Self-defining as a mobile-first company, Conway identifies explaining why geodata remains so low as one of his biggest pain points. The balance to respect user’s privacy first while acknowledging delivering a better consumer experience depends on the inclusion of geodata. Ultimately, Conway categorizes it as a product side problem: to get users to opt-in to share their data.

Big Boulder is the world’s first social data conference. Follow along at #BigBoulder, on the blog under Big BoulderBig Boulder on Storify and on Gnip’s Facebook page.

Big Boulder: Social Media Analytics

Zach Hofer-Shall of Forrester Research, Susan Etlinger of Altimeter Group, Nathan Gilliatt of Social Target and Shawn Rogers of Enterprise Management Associates discuss emerging trends in analyzing social data.

Social Media Analysts at Big Boulder

Chris Moody introduces the group by touching on the widely-felt skepticism regarding available tools for social media monitoring. Susan opens the discussion by talking about the need for deeper customer insight and innovation opportunities in general. Spinning the wheel dependent upon what a company’s needs are, the quality of the solutions varies. Nathan says many people confuse web analytics with social media analytics. You’re measuring traffic in both, but the data doesn’t always overlap. In this sense, there are silos within social media analysis. Falling into the trap of siloing can kill a business because you err on the side of ending up with irrelevant data. Zach admits that he doesn’t know a single company in existence that  that can monitor everything in terms of social data. There are new technologies coming out regularly but two problems are presented:

  1. Each new product has a new end goal.
  2. A single kind of technology can’t serve a company across departments.

Shawn talks about the necessity of sharing data from application platforms. If you want to connect insight to strategic KPIs for a company or build that insight into work processes outside of the sales departments, there is currently a big level of frustration. Susan says this is all a symptom of the problem with social data today: there are two different markets, publishing and measurement, that are confused by both talkers and listeners. The question isn’t where data should live within in organization, but rather where it shouldn’t. The same post could have countless impacts on a company depending on its inner analyst; the CMO, the lawyer, the customer service head, and so forth. Zach thinks the public relations world has to prioritize crisis management over any kind of data.  Susan argues for compassion for professionals in public relations, saying they are often lost in a data world. In many cases, public relations people hold the budget and are the ones that have to problem solve immediately, often while they are not privy to the relevant data.

Theoretically, what if an analyst has all of the time in the world? Observing information over time and switching tools during that process creates a big headache. Flow throughout a predetermined amount of time needs to be understood on a deep level and companies often don’t have the bandwidth to measure things so religiously. As if that wasn’t enough of a hurdle, engagement means different things to different people. For some brands, the time their customer spends on its website is more valuable than a purchase transaction. For others, the reverse is true.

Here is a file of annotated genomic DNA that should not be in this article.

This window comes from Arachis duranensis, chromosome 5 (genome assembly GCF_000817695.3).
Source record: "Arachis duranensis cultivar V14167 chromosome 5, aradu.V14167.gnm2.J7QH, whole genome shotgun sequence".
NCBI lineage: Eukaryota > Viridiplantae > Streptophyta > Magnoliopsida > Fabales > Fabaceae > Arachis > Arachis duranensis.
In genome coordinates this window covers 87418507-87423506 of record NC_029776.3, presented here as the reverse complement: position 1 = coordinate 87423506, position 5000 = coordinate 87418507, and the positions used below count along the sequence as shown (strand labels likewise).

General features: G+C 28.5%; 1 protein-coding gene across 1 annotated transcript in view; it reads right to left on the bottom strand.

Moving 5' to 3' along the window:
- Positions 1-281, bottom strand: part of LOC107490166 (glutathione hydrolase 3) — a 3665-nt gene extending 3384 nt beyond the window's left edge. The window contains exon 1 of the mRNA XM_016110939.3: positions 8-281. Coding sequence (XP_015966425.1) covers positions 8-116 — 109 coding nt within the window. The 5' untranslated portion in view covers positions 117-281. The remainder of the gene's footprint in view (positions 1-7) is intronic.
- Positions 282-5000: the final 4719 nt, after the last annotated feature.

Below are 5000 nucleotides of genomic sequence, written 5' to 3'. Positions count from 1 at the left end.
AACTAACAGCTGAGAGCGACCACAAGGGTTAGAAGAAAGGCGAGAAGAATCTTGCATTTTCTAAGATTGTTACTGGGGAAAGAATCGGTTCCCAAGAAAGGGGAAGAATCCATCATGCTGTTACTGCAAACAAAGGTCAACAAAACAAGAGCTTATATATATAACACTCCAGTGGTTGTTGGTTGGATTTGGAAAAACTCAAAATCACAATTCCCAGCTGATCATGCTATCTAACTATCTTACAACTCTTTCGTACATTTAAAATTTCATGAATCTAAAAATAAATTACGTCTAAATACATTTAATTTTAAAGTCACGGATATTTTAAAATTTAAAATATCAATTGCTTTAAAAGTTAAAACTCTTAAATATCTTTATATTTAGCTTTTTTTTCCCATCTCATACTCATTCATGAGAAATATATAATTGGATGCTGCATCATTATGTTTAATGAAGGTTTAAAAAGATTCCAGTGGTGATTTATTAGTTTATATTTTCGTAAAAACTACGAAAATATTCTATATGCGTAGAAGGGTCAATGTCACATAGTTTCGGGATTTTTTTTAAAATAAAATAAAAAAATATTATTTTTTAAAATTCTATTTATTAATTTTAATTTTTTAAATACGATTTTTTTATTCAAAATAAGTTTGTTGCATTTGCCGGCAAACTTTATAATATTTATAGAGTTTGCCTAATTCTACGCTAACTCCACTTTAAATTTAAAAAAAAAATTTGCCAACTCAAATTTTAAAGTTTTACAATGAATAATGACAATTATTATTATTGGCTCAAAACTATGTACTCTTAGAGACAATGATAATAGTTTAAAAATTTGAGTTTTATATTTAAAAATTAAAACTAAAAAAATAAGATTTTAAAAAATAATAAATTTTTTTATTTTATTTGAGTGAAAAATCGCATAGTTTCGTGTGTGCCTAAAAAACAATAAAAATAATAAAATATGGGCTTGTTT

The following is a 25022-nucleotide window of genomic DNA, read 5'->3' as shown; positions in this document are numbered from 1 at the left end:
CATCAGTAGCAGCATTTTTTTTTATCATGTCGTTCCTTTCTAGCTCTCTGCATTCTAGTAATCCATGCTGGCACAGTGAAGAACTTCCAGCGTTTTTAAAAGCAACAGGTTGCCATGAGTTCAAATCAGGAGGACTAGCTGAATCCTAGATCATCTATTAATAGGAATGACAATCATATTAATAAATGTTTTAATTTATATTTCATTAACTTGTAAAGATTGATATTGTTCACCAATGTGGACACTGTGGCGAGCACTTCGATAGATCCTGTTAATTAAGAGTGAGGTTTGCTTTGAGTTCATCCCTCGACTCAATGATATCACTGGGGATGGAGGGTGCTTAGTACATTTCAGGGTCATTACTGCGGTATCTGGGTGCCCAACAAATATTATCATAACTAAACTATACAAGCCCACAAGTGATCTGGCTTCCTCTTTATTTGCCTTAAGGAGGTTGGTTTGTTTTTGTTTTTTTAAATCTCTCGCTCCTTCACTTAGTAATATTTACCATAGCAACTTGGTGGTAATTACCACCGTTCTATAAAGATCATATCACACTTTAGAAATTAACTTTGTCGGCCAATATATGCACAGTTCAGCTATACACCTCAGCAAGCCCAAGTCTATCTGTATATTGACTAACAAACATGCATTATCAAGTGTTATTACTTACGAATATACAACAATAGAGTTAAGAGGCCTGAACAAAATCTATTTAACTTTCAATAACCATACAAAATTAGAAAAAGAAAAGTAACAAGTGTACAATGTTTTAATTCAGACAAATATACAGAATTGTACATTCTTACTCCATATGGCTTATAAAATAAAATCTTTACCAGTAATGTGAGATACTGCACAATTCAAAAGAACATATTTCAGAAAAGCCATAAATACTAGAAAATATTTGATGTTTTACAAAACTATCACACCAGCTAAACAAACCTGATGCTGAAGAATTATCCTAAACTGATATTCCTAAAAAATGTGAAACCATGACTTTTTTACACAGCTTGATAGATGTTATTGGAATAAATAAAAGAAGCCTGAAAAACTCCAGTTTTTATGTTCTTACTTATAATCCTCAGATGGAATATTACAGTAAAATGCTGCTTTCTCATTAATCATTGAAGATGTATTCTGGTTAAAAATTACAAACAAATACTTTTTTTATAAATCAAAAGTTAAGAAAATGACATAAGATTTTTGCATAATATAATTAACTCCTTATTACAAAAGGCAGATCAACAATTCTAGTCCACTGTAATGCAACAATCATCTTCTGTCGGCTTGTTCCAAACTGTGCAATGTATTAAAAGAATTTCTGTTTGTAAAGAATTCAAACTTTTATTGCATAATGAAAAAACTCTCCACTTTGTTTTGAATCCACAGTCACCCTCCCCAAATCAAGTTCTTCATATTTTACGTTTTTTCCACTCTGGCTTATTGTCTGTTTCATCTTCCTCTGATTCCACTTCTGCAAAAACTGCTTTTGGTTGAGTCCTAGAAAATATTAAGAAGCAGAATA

Nathan points out that it’s a tall order for companies to standardize algorithms. Shawn feels the same way and tells us that even when a company manages the difficult task of agreeing on a definition of engagement, it’s up to the vendors and suppliers to empower their early adopters to engage. Zach describes two disparate worlds: social media strategists and community managers often don’t understand data and data people don’t often understand community and social media, yet they are all expected to co-exist in ROI harmony. Susan says a variety of approaches is more politically correct and that marrying a variety of methods can enrich a company across its departments.

The biggest issue we face now is that the analytical steps for reporting are too far apart. Setting up the analysis, measuring the data, communicating it intelligently, and then acting upon the insight in a meaningful way in a short amount of time is incredibly difficult. Simply put, what is determined from the data that becomes actionable and improves the company? The quality of insight is more important than quantity of the data from which it derives. There are two ways to solve problems in 2012: software (the actual tools to measure data) and people (the analysts). To bridge the gap, data tools need to become more intuitive to provide valuable insights and people need to think more critically.

Big Boulder is the world’s first social data conference. Follow along at #BigBoulder, on the blog under Big BoulderBig Boulder on Storify and on Gnip’s Facebook page.